A silhouette in warm tones

It’s funny what one can fish out from the photo archive sometimes. Absolutely by accident I came across the photos from my studio photo shoot 7 years ago. That was my one and only time I shot in a studio with all the fancy strobes and stuff. My wife’s friend who is a professional photographer now and was studying back then wanted to have a photo shoot with my wife. Out of the blue, I suggested to rent a studio for a couple of hours and she (friend) agreed. So basically I piggybacked into the studio for no particular reason but curiosity.

My wife’s friend who is a professional photographer now and was only studying back then wanted to have a photo shoot with my wife. Out of the blue, I suggested to rent a studio for a couple of hours and she (the friend) agreed. So basically I piggybacked into the studio for no particular reason but curiosity.

While most of the photos are either my wife’s friend work or family archive, I’ve found this picture to show. Being a “bad” frame as you can see because the flash didn’t fire, it came out as a silhouette in warm tones and now I kinda like it.

The funny thing I mentioned in the beginning is that while looking at those studio photos I realize what fun working in a studio can be. Since that occasion, I hardly ever thought of doing this again. Only in the context of film photography, but considering all the fuss with flash syncing and film speeds, and inability to try and check the settings, I’m not sure I’ll get there soon.

What’s your relationship with studio work?

Thanks for reading and watching!

Locals

Olympus 35DC, Ilford HP5
Olympus 35DC, Ilford HP5

As my contribution to this week’s Photo Challenge I’ve decided to choose this photo from my first trip to Amsterdam back in 2012.

It was a business trip, so I had to wake up early and go meet some people. Though my hotel was about 30 minute’s walk from the meeting point I decided to walk anyway and shoot some morning Amsterdam streets. The picture framed itself in a moment when I noticed that the father and his son are sitting under the sign “Locals”. And locals they are indeed.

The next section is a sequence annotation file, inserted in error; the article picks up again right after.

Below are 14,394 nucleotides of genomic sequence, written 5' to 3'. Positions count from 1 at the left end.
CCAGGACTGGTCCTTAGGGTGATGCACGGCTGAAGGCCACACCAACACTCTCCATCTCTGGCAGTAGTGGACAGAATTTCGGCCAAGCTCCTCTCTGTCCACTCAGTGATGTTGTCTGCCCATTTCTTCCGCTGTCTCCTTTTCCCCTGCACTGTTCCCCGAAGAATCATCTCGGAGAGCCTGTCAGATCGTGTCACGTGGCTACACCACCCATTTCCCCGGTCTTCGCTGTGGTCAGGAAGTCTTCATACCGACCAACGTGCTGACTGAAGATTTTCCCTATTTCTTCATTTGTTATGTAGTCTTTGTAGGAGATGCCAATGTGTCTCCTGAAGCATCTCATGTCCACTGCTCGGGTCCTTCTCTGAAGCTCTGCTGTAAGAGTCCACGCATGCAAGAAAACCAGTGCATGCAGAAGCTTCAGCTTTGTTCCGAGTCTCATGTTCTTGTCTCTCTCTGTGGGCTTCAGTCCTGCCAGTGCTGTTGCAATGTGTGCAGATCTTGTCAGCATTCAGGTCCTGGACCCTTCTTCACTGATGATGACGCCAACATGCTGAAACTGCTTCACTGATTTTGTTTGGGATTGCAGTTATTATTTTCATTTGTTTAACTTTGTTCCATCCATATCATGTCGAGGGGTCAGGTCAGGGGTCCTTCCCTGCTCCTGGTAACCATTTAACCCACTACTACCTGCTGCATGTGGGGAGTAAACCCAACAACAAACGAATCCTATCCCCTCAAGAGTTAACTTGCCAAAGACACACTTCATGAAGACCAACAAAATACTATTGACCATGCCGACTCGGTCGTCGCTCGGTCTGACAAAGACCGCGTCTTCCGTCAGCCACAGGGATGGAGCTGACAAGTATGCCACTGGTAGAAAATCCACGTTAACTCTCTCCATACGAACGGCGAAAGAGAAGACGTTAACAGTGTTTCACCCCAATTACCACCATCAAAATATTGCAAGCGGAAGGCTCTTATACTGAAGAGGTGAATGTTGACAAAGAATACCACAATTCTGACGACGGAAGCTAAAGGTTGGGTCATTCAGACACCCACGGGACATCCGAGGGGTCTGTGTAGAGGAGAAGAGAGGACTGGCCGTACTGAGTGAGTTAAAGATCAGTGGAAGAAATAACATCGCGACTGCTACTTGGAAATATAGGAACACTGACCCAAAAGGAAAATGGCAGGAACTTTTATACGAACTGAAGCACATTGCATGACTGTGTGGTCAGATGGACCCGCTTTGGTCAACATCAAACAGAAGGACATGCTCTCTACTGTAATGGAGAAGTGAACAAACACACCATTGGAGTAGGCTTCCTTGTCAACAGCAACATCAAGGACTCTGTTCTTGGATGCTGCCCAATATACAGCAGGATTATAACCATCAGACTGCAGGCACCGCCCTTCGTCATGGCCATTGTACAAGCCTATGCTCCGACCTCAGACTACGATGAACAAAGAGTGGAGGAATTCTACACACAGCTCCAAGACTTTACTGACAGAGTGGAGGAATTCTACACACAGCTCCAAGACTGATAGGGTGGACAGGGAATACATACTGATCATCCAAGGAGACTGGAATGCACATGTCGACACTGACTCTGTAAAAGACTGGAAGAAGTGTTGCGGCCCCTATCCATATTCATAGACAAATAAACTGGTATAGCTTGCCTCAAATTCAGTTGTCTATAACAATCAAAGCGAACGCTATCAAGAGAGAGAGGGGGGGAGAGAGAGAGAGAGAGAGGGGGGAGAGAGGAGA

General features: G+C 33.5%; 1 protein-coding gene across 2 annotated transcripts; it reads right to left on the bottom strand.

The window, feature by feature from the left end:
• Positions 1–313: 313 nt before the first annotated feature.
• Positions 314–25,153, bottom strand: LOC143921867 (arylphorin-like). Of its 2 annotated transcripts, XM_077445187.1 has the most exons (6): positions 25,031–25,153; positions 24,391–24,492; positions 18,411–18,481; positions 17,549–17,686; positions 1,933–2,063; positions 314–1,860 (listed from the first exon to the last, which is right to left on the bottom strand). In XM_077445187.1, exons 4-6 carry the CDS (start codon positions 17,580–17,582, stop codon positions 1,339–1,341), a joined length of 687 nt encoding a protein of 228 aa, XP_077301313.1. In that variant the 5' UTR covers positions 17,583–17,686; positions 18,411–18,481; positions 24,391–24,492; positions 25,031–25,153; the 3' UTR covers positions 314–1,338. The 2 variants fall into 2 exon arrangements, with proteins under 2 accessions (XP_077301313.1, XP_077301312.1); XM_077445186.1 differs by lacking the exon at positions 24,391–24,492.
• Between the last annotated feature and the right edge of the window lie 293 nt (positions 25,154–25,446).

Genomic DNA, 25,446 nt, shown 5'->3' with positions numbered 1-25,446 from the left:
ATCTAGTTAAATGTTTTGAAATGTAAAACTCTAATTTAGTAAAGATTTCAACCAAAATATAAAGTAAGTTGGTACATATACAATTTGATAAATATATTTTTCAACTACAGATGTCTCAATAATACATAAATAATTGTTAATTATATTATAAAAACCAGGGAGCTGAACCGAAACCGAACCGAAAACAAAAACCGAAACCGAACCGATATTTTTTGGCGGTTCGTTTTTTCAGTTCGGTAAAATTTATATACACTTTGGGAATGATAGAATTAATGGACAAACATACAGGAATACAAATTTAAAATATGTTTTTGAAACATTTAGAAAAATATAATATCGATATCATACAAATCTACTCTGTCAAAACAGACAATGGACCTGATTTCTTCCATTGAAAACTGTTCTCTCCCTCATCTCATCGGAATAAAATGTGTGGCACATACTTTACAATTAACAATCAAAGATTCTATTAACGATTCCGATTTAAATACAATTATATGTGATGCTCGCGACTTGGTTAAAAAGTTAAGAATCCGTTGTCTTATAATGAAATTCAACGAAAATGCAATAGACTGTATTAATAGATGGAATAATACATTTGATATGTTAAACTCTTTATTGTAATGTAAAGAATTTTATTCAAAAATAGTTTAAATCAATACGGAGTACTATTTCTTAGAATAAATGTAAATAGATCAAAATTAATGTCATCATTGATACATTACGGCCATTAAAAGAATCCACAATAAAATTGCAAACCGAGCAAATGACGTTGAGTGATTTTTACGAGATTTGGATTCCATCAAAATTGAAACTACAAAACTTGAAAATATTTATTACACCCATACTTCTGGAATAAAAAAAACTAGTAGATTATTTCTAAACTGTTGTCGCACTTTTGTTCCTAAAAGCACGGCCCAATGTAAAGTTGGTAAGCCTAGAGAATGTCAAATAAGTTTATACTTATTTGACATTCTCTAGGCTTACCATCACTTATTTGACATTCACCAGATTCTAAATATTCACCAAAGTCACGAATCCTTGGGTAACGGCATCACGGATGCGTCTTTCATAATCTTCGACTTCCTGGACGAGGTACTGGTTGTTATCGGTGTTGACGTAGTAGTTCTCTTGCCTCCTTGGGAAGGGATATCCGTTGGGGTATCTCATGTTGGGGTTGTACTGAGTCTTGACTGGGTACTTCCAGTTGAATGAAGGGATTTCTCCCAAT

A beggar

A Beggar. Lubitel 166, Kodak T-Max 100
A Beggar. Lubitel 166, Kodak T-Max 100

I’m not particularly fond of taking pictures of homeless and destitute people. When it comes to ethics in street photography this demographics is one of the most controversial topics. And one of the most popular to shoot as well. And as long as I don’t want to make any statement with my pictures I prefer not to opt for this quick-n-easy street scene. (Eric Kim has got a very good video about ethics in street photography)

But this photo is an exception. The building behind is the headquarters of one of the largest oil companies in Russia, so the opposition or contrast here is kinda obvious. Something along the line of poor-rich etc. When I saw this woman I thought “well, that’s just symbolic. Russia is one of the biggest oil countries in the world, and those companies earn billions of dollars, and almost every one of them belongs to the government at least partially. So how come there is no proper social care and help for these people?”

Another way of looking at this photo, considering the background, is that the woman begs the rich in that building for some money.

You can think of your own message as well, so I’m not going to go deep into the analysis. Just let me know what you think of this shot in the comments.